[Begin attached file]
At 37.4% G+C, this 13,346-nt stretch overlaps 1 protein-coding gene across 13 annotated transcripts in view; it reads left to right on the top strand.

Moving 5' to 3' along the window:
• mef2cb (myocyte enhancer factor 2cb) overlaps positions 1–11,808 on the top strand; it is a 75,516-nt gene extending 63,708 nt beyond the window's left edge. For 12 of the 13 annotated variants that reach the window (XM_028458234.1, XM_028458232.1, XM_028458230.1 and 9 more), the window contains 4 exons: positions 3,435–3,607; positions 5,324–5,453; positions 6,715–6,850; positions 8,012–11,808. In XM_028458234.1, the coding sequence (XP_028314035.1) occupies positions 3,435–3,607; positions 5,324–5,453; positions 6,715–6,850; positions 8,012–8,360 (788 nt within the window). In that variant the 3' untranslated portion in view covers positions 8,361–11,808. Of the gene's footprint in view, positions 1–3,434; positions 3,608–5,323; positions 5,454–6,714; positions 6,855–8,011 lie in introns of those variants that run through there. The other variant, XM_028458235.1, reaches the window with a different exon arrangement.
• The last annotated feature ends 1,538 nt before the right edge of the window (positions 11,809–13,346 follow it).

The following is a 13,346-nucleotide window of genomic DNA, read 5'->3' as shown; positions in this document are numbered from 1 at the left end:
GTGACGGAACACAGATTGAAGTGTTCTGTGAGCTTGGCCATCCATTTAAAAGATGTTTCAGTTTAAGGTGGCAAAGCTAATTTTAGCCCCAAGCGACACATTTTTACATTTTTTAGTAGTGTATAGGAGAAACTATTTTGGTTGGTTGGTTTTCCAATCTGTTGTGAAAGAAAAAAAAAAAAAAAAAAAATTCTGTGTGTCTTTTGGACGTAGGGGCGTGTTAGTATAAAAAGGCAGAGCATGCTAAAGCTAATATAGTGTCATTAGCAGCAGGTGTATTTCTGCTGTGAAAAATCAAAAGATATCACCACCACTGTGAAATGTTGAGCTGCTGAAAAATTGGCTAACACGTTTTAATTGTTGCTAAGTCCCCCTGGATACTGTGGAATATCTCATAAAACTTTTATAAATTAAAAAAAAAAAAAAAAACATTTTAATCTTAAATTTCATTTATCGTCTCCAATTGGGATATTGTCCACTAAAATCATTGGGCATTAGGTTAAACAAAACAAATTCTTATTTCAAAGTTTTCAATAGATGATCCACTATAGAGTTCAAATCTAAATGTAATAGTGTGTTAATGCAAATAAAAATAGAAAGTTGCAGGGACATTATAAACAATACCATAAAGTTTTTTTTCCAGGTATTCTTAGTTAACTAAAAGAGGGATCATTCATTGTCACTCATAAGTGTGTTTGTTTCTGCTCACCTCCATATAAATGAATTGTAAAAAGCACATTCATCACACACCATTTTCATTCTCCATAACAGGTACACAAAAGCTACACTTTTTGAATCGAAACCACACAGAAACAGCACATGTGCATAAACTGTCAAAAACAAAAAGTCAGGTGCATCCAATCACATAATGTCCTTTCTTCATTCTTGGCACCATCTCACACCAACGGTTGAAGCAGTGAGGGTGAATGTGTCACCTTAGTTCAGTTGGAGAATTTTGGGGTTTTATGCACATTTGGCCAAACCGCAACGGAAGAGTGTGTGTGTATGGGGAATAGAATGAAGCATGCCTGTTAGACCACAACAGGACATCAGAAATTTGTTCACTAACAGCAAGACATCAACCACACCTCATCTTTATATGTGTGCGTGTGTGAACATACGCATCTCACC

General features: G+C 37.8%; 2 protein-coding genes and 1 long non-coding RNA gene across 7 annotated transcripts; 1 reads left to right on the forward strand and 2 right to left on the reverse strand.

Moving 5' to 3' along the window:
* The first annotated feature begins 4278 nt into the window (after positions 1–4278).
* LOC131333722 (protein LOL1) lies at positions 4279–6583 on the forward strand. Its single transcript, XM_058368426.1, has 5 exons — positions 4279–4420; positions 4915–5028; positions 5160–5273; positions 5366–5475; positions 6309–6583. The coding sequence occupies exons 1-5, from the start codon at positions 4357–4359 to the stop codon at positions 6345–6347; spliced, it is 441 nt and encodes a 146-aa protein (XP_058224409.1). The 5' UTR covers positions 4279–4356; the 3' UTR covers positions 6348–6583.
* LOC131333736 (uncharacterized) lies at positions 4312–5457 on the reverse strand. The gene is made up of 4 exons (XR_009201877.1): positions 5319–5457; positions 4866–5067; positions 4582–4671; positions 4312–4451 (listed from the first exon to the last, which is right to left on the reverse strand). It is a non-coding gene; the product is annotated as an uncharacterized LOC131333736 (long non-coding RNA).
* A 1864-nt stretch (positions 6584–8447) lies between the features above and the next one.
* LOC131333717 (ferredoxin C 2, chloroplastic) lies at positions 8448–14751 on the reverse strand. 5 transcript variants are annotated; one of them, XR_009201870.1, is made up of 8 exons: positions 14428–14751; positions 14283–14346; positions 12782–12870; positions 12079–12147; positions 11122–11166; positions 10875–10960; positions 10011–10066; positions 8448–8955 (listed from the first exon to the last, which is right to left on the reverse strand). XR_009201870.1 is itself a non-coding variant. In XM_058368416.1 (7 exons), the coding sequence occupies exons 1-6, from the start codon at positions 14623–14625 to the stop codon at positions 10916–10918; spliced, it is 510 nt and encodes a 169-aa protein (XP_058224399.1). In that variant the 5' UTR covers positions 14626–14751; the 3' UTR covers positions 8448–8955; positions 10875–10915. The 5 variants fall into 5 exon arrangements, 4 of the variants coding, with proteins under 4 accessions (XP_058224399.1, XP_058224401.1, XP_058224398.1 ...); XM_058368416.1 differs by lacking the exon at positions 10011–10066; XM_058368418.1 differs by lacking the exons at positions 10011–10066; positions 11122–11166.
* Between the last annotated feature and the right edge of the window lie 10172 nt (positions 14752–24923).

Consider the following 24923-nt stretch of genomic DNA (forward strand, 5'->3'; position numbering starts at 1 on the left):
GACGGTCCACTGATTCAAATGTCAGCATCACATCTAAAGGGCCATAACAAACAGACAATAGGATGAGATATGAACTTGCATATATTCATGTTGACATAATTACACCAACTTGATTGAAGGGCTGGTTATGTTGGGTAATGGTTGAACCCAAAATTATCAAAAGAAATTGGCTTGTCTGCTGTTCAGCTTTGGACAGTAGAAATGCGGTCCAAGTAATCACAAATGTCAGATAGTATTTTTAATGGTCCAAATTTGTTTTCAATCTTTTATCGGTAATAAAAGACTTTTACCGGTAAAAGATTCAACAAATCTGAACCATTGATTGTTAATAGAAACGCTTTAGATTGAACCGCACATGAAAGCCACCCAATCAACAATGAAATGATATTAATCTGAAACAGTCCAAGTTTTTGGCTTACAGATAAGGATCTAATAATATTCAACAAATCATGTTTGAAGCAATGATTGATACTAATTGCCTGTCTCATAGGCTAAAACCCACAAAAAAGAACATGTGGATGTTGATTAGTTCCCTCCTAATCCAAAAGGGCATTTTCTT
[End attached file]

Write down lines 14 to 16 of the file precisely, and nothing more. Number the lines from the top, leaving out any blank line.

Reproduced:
* Between the last annotated feature and the right edge of the window lie 10172 nt (positions 14752–24923).

Consider the following 24923-nt stretch of genomic DNA (forward strand, 5'->3'; position numbering starts at 1 on the left):
GACGGTCCACTGATTCAAATGTCAGCATCACATCTAAAGGGCCATAACAAACAGACAATAGGATGAGATATGAACTTGCATATATTCATGTTGACATAATTACACCAACTTGATTGAAGGGCTGGTTATGTTGGGTAATGGTTGAACCCAAAATTATCAAAAGAAATTGGCTTGTCTGCTGTTCAGCTTTGGACAGTAGAAATGCGGTCCAAGTAATCACAAATGTCAGATAGTATTTTTAATGGTCCAAATTTGTTTTCAATCTTTTATCGGTAATAAAAGACTTTTACCGGTAAAAGATTCAACAAATCTGAACCATTGATTGTTAATAGAAACGCTTTAGATTGAACCGCACATGAAAGCCACCCAATCAACAATGAAATGATATTAATCTGAAACAGTCCAAGTTTTTGGCTTACAGATAAGGATCTAATAATATTCAACAAATCATGTTTGAAGCAATGATTGATACTAATTGCCTGTCTCATAGGCTAAAACCCACAAAAAAGAACATGTGGATGTTGATTAGTTCCCTCCTAATCCAAAAGGGCATTTTCTT